After watching Lifetime Achievement Award winners David and Sybil Yurman banter playfully for five minutes—at one point mock-bickering over who should get the microphone—American Gem Society president Cathy Calhoun declared, “You should take that act on the road.” But the industry’s “first couple of design” also touched attendees at the AGS Circle of Distinction dinner July 26 at New York City’s Plaza Hotel. Sybil, chief marketing officer of her husband’s company, thanked the industry for supporting them. And David likened the jewelry business to a family: “There is an amazing feeling of love and acceptance…that one would never expect to find in an industry, ” he said. “We are honored to be part of this world.”
The new Centigraphe Sport from Geneva’s F.P. Journe
Two years ago, the Swiss watch industry was awash with doomsday prophecies. Exports of high-end timepieces had declined by double digits in six of the top 10 markets compared with the previous year. Suppliers were forecasting a slump on par with the devastating crisis of the 1970s. Judging by the latest figures released by the Federation of the Swiss Watch Industry, however, watchmakers make spectacularly bad psychics. Exports grew again in the first half of 2011 to 8.7 billion francs—a 19.3 percent increase over the first half of 2010. At 24.3 percent, Asia saw the lion’s share of growth, but the United States registered a respectable 16.6 percent increase. “Over $20,000 is very strong,” says Ammar Murad, general manager of Manfredi in Greenwich, Conn. He confirmed that business has improved, but not for the obvious reasons: “We’re in competition with China for goods; availability is challenged, and that’s creating demand.”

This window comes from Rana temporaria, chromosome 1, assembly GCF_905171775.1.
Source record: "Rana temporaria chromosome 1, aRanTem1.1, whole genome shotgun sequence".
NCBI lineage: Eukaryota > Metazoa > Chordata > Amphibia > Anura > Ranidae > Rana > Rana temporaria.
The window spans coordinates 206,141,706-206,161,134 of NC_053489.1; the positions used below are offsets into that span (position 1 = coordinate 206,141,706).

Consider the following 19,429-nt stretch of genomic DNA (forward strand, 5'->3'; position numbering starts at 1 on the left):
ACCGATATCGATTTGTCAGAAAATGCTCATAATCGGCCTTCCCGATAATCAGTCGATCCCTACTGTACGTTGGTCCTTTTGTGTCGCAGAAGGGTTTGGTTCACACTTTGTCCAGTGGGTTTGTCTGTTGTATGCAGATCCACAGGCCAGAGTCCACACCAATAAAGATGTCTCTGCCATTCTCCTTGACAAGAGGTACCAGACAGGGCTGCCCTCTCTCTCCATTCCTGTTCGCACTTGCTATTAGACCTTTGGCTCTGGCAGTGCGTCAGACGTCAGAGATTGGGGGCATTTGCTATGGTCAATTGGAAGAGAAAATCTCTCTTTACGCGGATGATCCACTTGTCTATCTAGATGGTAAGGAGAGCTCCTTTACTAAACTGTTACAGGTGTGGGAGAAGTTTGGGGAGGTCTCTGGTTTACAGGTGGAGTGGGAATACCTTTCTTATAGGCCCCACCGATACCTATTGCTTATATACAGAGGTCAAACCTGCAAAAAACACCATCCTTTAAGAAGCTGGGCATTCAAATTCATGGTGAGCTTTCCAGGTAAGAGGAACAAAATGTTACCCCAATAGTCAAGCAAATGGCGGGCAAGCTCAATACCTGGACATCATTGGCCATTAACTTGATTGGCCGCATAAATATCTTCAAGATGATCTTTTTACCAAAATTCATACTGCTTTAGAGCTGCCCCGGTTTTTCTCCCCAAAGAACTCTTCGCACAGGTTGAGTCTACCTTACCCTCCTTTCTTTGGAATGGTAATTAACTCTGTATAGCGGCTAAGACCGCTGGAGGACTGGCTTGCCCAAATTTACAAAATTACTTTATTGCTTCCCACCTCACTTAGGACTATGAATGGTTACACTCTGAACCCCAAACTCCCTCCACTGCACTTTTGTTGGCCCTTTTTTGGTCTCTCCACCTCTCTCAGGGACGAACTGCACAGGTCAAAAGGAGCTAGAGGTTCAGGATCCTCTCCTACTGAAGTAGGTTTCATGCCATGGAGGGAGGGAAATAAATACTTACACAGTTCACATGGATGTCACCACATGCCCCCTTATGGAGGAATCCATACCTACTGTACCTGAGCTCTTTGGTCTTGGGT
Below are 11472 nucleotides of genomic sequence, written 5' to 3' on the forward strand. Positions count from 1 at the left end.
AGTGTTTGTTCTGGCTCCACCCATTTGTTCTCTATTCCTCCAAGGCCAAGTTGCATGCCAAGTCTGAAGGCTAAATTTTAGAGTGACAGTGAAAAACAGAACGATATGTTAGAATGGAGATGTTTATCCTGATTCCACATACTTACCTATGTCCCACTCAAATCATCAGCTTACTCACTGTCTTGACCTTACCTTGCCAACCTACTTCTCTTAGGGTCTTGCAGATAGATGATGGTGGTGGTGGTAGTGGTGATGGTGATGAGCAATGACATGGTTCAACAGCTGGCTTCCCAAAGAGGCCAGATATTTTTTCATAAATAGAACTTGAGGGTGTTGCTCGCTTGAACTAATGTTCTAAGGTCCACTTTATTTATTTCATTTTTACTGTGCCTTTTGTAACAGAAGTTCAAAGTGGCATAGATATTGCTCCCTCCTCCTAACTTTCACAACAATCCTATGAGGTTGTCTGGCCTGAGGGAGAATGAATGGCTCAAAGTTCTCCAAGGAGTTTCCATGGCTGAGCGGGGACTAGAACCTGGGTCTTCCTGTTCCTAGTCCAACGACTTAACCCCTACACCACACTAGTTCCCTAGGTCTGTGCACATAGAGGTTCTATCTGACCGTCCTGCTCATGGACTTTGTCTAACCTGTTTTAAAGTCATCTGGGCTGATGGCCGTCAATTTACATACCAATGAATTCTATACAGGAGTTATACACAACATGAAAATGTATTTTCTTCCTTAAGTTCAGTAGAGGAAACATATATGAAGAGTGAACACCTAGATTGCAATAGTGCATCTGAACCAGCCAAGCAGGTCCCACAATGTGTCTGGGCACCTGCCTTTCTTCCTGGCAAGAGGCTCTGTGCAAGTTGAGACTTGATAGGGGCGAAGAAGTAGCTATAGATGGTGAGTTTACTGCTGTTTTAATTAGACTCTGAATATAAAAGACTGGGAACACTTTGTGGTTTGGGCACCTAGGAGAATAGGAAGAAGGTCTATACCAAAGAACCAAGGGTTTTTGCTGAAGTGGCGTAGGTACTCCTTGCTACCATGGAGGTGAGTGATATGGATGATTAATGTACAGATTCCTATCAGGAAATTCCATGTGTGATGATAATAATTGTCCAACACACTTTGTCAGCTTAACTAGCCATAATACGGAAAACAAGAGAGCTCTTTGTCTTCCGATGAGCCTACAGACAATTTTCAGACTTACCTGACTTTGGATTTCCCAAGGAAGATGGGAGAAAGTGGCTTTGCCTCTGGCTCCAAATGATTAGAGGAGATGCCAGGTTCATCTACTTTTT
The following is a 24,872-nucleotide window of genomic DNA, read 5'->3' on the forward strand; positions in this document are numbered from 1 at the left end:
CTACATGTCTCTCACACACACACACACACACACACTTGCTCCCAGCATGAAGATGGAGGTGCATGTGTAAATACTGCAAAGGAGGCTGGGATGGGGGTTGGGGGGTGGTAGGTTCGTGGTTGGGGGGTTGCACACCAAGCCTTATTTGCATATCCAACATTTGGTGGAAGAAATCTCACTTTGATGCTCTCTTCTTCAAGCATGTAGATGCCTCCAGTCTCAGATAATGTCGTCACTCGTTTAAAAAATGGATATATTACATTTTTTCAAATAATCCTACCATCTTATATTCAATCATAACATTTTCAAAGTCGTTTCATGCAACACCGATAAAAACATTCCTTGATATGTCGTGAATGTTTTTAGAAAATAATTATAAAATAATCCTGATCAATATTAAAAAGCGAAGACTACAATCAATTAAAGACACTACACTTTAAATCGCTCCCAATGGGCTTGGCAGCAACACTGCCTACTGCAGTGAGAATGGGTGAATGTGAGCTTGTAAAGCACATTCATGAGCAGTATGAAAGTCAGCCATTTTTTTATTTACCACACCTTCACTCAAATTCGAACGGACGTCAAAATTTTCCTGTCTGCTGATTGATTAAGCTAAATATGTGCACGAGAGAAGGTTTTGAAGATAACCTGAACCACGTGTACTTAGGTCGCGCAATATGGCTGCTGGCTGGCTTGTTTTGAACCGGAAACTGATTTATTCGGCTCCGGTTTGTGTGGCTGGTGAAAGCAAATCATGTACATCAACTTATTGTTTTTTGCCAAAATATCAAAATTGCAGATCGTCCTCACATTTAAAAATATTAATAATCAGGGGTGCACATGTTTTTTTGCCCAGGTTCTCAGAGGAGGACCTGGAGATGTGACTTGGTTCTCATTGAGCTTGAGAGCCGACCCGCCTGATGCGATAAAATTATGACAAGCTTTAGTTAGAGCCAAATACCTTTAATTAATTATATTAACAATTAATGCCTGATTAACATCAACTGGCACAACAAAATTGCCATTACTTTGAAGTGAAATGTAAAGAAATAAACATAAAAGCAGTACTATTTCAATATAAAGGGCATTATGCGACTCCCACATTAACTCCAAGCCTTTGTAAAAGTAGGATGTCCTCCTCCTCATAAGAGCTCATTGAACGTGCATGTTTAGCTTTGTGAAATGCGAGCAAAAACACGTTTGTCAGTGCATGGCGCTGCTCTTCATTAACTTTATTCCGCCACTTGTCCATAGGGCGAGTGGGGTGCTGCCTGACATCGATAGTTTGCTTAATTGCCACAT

Jewelers Board of Trade president Dione Kenyon notes that although the JBT statistics show improvement, she is “a little uneasy.… The numbers are not going backwards. But they aren’t getting better at the same rate that they were, which wasn’t a high rate to begin with.” She continues: “While major retailers are buying and continuing with their plans to put merchandise in their stores, the independents seem more impacted by the uncertain economic news. I am seeing more of a yellow light now than a green light.”